Leading politics and international relations schools preparing graduates for global success

Leading politics and international relations schools preparing graduates for global success
These 3 insitutions are preparing students for global success. Source: UCD

Political studies is said to be the “study of influence and the influential” while the study of international relations looks into how nations can collaborate to achieve peace instead of war. As trite as it sounds, these studies serve as anchors that help students navigate a field that is often complex and discordant.

And the complexity of today’s world has created a demand for experts strongly grounded in the how, where and why of power dynamics. The increasingly sophisticated challenges confronting society today — inequality, the climate crisis, and geopolitical tension among others — reinforce politics’ position as the frontline of problem-solving, and this requires enhancing your ability to dissect, analyse, and construct power structures.

The good news is, today, there are more useful tools that can help. Endlessly detailed voter information offers insights never found before, giving hope that we may end up with smarter analysis and, in turn, better reforms. Crucial insights into these advanced knowledge, skills and tools can be found at the following universities:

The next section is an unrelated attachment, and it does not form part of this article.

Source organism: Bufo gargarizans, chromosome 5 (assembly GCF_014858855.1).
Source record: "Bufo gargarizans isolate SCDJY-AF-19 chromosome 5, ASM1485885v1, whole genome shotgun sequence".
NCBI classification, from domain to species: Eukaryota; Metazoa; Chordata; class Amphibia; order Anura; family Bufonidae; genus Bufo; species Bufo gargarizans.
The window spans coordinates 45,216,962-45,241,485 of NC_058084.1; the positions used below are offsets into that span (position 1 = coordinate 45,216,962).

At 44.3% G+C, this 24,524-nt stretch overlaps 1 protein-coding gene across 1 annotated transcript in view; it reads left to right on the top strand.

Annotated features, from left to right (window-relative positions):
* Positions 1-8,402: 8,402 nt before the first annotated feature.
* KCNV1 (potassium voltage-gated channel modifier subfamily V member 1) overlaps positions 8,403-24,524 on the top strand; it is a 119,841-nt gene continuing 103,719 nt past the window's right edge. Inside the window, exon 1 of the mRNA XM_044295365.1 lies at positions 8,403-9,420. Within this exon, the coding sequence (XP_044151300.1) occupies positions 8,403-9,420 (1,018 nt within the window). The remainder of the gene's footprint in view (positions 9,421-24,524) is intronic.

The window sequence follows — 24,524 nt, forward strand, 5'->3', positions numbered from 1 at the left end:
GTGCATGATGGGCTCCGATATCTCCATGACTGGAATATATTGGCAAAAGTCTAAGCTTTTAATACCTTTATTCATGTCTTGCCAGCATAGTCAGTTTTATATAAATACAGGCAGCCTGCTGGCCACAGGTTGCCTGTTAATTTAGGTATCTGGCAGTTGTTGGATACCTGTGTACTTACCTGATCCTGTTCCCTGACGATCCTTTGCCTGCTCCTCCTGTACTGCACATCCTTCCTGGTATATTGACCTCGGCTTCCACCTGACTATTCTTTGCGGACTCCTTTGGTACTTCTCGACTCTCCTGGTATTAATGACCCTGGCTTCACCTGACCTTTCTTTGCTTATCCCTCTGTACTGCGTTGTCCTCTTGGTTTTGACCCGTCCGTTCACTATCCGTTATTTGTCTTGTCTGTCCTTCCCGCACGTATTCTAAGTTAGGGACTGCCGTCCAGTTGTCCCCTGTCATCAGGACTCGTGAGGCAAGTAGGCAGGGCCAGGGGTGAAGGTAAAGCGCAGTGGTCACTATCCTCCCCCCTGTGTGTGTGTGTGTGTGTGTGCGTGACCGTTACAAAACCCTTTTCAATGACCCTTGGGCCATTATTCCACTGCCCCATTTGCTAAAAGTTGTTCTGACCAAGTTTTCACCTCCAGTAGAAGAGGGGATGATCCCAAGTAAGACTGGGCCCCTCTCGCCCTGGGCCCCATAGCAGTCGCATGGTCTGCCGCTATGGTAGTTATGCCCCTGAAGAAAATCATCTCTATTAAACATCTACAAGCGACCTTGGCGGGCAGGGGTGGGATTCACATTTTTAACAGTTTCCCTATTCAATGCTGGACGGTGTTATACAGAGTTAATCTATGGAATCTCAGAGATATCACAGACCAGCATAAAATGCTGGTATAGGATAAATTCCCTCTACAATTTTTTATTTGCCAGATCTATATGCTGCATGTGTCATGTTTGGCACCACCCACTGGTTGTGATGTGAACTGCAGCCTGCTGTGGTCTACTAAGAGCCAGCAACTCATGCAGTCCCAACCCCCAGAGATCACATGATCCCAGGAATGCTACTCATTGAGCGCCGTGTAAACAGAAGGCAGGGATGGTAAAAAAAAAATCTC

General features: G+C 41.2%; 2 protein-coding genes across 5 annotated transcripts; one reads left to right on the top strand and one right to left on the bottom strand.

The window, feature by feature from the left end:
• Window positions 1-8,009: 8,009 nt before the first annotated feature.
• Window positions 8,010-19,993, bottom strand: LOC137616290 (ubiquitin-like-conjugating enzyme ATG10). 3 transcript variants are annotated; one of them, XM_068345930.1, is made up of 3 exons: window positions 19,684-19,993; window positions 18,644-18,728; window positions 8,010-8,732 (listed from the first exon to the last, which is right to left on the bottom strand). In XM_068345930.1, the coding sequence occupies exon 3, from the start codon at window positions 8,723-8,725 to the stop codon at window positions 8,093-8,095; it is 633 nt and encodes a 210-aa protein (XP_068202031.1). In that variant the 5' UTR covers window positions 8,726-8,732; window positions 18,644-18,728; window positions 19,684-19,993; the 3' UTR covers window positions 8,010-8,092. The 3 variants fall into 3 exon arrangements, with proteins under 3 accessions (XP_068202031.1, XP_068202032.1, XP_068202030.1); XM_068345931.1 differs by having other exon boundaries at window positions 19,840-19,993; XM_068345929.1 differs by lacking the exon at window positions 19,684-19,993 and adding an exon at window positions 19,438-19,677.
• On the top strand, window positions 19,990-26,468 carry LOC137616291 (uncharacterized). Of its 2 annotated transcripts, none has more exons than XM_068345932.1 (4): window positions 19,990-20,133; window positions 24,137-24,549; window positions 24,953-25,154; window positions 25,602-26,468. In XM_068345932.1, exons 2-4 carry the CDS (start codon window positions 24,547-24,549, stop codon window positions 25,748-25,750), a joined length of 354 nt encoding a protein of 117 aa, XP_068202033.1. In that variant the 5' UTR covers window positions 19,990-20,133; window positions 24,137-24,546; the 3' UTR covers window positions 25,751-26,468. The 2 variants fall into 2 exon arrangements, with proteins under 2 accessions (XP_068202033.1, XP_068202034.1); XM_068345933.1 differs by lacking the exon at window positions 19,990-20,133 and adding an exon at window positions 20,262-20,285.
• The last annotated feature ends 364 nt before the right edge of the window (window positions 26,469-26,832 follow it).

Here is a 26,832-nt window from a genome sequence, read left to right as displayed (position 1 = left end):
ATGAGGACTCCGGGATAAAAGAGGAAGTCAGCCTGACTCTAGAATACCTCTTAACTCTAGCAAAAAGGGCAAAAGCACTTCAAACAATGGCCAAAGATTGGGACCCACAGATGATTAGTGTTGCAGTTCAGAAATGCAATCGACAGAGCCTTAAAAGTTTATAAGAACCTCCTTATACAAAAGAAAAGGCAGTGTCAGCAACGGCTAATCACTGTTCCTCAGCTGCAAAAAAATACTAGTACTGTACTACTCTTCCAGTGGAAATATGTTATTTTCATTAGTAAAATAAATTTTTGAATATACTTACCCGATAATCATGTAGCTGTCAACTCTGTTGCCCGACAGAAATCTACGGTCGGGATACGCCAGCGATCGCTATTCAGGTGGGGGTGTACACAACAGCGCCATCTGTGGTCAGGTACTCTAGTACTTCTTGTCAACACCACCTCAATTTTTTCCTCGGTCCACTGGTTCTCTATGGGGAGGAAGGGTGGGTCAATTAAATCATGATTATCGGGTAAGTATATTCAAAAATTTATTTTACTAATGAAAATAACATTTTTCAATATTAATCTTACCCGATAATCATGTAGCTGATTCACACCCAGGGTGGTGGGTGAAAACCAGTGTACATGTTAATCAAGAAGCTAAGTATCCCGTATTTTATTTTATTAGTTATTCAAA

University College Dublin, School of Politics and International Relations (SPIRe)

Source: University College Dublin

SPIRe is in the top 100 ranked political science departments in the world. It has an enormous diversity of people and of graduate programmes. Its nearly 150 postgraduate students are from over 30 countries with a wide range of backgrounds and interests. Staff research many different political issues, including ethno-political conflicts, human rights, development, political economy, security and the European Union. Within its six research centers — the UN-linked Centre for Sustainable Development Solutions, the Centre for Peace and Conflict Research, the Centre for Asia-Pacific Research, the Centre for Democracy, the Dublin European Institute and the Connected Politics Lab — students also have the opportunity to engage directly with world-leading faculty members from other UCD schools. There are also many opportunities to meet and interact with leading scholars and policy-makers who visit the school